LuaJIT is a tracing JIT, which means it can re-optimize itself to better suite the data passed through the execution environment, however, LLVM is a static JIT, and thus will just generate the once-off best-case machine code for the corresponding source, which may leading it it loosing performance in tight loops or bad branch misspredictions.
The actual LuaJIT VM is also highly optimized, threaded, machine specific assembly, where as LLVM uses C++ for portability (and other reasons), so this obviously gives LuaJIT a huge advantage. LLVM also has a much higher overhead than LuaJIT, purely because LuaJIT was designed to work on much less powerful systems (such as those driven by ARM CPU's).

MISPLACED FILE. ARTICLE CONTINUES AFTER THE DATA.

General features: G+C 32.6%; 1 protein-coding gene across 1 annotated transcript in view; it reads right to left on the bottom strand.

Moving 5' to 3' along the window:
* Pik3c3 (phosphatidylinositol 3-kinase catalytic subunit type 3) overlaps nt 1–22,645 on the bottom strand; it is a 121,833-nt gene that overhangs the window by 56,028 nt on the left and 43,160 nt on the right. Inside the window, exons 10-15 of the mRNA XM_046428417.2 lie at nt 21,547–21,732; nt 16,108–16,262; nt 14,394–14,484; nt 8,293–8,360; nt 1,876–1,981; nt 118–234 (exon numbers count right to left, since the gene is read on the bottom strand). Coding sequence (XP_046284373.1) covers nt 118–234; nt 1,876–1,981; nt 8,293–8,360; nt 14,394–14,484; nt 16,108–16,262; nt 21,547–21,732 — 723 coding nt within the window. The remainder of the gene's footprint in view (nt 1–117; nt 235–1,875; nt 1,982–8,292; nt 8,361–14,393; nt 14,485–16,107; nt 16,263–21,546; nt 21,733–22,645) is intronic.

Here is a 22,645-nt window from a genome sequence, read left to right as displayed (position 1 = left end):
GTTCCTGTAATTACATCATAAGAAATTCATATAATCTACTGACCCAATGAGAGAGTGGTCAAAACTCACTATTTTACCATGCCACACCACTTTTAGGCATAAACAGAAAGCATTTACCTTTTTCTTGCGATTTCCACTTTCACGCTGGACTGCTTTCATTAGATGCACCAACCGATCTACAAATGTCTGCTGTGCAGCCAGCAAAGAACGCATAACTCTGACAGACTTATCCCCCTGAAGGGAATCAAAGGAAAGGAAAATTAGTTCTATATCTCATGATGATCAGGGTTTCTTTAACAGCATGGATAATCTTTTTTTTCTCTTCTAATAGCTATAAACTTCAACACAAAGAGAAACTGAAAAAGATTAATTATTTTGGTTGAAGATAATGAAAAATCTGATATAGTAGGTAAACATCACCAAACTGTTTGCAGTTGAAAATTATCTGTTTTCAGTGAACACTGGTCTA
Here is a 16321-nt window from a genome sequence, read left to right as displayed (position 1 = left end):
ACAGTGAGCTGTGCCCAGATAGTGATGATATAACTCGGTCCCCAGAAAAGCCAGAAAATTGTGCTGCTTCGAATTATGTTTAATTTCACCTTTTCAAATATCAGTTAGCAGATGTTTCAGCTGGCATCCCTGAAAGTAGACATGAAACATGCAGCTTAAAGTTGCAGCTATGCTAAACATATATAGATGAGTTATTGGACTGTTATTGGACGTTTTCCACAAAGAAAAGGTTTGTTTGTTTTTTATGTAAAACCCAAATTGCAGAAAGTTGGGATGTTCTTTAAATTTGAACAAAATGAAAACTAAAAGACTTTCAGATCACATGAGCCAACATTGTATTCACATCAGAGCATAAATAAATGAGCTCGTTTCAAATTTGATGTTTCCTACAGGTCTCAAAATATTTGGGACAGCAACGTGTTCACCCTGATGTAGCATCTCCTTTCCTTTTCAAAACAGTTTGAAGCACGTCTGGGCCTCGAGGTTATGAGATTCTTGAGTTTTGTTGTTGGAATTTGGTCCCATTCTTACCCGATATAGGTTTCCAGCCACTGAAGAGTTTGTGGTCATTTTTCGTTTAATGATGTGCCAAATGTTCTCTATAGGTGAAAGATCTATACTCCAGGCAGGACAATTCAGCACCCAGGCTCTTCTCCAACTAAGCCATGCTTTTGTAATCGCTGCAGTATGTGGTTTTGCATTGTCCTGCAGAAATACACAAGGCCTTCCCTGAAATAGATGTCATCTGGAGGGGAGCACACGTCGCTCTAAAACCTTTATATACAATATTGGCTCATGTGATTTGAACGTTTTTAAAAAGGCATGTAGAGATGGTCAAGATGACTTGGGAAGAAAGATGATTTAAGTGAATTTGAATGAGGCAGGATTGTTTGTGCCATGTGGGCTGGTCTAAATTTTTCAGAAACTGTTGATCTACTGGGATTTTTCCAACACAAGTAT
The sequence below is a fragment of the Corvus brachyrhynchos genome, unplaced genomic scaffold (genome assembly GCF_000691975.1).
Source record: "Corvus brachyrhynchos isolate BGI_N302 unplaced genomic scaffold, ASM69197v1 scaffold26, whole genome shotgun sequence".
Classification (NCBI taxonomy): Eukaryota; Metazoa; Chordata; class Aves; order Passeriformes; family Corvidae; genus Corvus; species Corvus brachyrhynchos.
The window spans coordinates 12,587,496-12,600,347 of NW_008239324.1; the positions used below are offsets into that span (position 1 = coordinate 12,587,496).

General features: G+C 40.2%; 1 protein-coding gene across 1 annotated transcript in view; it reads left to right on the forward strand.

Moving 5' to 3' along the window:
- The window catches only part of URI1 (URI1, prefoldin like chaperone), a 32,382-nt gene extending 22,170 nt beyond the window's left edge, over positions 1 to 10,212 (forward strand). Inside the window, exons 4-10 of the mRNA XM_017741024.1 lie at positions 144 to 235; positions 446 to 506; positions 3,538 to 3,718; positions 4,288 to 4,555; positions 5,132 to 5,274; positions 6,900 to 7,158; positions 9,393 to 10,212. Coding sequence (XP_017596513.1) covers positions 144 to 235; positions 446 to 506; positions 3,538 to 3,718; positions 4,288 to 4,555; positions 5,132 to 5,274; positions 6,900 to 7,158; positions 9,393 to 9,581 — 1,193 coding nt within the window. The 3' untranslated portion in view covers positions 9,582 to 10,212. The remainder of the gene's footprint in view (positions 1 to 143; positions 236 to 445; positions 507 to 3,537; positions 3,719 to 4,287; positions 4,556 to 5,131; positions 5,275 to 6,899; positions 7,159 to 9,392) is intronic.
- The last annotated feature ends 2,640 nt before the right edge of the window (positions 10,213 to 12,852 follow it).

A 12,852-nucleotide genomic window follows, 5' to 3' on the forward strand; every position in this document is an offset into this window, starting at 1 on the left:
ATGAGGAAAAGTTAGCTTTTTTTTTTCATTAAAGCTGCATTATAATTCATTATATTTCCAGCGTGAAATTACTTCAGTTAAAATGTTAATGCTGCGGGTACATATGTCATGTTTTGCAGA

The LuaJIT bytecode was also specially designed for LuaJIT, where as LLVM's bitcode is a lot more generic, this will obviously make LuaJIT's execute faster. LuaJIT's bytecode is also well designed for encoding optimization hints etc for use by the JIT and the tracer.
ignoring the fact that these are two different types of JITs, the whole comparison boils down to LLVM is focused on being a generic JIT/Compiler backend, LuaJIT is focused on executing Lua as fast as possible in the best way possible, thus it gains from not being constrained by generality.